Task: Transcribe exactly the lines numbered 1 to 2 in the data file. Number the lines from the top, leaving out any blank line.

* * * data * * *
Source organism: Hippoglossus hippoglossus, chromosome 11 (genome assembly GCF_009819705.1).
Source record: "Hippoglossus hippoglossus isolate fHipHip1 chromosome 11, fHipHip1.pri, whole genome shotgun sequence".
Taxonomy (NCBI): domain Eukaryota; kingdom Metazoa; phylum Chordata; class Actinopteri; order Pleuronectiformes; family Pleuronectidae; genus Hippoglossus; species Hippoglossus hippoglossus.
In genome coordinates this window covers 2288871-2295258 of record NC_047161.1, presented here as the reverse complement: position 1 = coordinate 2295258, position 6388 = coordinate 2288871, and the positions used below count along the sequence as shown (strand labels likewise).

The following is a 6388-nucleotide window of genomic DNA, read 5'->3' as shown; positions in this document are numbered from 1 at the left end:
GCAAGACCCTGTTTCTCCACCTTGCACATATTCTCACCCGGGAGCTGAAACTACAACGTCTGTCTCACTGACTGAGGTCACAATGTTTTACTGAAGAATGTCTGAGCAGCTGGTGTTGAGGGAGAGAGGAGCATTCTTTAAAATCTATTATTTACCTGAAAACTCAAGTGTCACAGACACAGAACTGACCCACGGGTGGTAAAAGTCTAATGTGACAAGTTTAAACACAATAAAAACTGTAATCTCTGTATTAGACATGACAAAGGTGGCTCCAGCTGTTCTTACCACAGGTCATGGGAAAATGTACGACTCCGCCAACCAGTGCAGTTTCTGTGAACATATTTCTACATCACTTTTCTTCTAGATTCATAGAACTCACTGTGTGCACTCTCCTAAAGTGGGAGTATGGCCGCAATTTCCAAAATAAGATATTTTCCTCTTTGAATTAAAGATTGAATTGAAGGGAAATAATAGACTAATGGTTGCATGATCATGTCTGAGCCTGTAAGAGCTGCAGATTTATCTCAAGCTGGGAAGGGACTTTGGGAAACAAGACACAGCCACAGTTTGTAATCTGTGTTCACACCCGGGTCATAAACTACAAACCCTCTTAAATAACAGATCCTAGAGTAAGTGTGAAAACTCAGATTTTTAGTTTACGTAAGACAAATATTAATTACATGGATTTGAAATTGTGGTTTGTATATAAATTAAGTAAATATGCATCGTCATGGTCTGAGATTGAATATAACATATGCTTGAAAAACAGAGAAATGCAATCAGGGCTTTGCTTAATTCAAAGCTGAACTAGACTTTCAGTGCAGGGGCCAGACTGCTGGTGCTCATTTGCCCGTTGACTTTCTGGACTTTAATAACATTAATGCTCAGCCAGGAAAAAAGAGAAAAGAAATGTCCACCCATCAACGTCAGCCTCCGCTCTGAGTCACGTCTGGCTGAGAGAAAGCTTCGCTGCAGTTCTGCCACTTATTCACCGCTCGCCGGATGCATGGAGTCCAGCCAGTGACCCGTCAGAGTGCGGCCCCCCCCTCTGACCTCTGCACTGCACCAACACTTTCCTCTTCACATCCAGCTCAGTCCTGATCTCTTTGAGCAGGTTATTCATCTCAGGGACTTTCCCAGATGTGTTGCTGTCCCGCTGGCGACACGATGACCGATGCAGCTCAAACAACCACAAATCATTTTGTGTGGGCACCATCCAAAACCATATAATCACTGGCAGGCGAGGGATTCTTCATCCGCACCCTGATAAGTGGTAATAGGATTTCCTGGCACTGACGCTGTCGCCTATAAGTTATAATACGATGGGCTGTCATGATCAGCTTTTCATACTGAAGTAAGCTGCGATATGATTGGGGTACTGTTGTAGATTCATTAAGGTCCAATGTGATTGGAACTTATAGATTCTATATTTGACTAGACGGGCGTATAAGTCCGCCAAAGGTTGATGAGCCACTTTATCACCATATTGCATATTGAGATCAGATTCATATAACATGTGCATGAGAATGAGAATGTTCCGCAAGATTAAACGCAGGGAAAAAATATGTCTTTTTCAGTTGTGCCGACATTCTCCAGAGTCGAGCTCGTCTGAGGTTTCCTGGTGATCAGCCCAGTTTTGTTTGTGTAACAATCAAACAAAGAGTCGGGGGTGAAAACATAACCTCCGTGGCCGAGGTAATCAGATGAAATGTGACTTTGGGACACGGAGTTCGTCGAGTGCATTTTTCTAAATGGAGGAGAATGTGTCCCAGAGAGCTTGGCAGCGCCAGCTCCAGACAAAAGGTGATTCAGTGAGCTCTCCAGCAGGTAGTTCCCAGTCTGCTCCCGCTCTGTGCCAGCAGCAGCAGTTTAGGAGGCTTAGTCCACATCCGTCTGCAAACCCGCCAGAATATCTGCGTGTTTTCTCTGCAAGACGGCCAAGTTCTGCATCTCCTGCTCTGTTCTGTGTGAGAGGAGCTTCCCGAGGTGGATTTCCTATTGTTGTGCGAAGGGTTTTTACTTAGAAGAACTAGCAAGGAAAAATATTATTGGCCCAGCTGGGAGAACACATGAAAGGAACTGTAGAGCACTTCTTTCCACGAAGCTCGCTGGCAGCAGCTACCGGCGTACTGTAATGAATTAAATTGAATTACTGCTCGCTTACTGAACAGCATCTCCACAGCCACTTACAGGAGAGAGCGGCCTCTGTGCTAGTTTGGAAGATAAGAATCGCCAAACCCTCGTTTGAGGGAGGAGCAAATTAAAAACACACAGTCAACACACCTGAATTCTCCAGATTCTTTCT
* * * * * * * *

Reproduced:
Source organism: Hippoglossus hippoglossus, chromosome 11 (genome assembly GCF_009819705.1).
Source record: "Hippoglossus hippoglossus isolate fHipHip1 chromosome 11, fHipHip1.pri, whole genome shotgun sequence".